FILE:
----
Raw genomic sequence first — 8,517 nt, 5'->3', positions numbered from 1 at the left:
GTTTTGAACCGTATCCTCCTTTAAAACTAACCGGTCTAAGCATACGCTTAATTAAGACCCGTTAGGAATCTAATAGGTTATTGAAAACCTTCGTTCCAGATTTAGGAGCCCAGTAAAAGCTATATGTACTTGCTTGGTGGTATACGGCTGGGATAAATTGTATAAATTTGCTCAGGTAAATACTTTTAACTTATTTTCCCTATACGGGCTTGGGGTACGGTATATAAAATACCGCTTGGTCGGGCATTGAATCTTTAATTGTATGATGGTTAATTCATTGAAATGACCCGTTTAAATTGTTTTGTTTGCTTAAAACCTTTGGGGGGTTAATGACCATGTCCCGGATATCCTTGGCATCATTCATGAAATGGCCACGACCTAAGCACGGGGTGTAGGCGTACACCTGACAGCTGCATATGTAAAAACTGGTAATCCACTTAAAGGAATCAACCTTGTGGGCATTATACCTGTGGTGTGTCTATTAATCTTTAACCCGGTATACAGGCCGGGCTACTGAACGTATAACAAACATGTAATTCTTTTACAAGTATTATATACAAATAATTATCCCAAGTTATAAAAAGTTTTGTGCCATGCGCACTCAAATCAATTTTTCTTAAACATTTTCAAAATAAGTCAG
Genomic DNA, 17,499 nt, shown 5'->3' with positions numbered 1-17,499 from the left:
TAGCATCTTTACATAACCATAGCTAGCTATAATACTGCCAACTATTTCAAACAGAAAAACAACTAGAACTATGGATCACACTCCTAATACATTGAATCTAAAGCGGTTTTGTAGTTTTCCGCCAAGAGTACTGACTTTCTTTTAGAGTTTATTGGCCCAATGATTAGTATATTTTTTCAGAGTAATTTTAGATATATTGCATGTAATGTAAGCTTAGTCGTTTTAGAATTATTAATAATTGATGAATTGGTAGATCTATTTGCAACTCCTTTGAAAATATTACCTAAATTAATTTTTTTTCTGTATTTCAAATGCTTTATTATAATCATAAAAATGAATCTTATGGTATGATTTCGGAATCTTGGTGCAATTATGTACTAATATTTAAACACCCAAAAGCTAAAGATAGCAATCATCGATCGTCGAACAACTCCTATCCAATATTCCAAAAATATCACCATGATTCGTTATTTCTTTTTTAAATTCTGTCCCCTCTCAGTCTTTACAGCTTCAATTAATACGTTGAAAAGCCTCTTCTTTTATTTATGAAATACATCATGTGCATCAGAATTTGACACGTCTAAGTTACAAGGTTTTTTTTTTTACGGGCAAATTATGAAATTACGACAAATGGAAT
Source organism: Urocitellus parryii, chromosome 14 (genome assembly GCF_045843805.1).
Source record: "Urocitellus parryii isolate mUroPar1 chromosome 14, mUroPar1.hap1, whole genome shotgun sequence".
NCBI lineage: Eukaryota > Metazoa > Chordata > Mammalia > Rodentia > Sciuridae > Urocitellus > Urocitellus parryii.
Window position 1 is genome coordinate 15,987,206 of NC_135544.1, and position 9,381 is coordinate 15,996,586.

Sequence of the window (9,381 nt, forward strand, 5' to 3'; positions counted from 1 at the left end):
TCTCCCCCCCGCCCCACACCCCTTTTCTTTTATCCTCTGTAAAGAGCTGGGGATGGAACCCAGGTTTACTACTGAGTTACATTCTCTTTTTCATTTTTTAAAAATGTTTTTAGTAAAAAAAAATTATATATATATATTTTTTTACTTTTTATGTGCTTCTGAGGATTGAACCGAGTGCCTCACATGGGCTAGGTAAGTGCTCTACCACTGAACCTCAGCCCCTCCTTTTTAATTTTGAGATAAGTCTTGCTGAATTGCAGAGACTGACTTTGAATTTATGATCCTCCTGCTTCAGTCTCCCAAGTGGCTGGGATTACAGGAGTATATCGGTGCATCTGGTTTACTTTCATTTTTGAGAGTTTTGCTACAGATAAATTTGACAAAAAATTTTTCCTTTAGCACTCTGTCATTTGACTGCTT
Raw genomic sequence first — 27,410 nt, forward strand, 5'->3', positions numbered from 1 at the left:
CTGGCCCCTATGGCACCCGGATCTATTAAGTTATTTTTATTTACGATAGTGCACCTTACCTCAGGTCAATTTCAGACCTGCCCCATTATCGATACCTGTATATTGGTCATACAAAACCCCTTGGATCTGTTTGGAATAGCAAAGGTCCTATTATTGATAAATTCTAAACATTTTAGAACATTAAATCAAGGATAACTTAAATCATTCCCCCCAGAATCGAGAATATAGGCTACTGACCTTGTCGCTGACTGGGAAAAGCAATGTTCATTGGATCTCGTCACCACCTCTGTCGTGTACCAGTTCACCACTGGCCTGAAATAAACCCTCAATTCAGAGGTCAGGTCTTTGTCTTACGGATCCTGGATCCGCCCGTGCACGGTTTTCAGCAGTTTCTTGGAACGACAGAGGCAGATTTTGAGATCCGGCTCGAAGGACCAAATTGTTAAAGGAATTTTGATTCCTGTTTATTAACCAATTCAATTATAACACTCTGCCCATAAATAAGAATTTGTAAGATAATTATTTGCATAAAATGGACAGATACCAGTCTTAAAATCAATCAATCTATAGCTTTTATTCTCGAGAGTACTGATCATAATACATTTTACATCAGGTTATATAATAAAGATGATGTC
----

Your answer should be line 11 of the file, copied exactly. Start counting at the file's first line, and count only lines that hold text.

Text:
Raw genomic sequence first — 27,410 nt, forward strand, 5'->3', positions numbered from 1 at the left: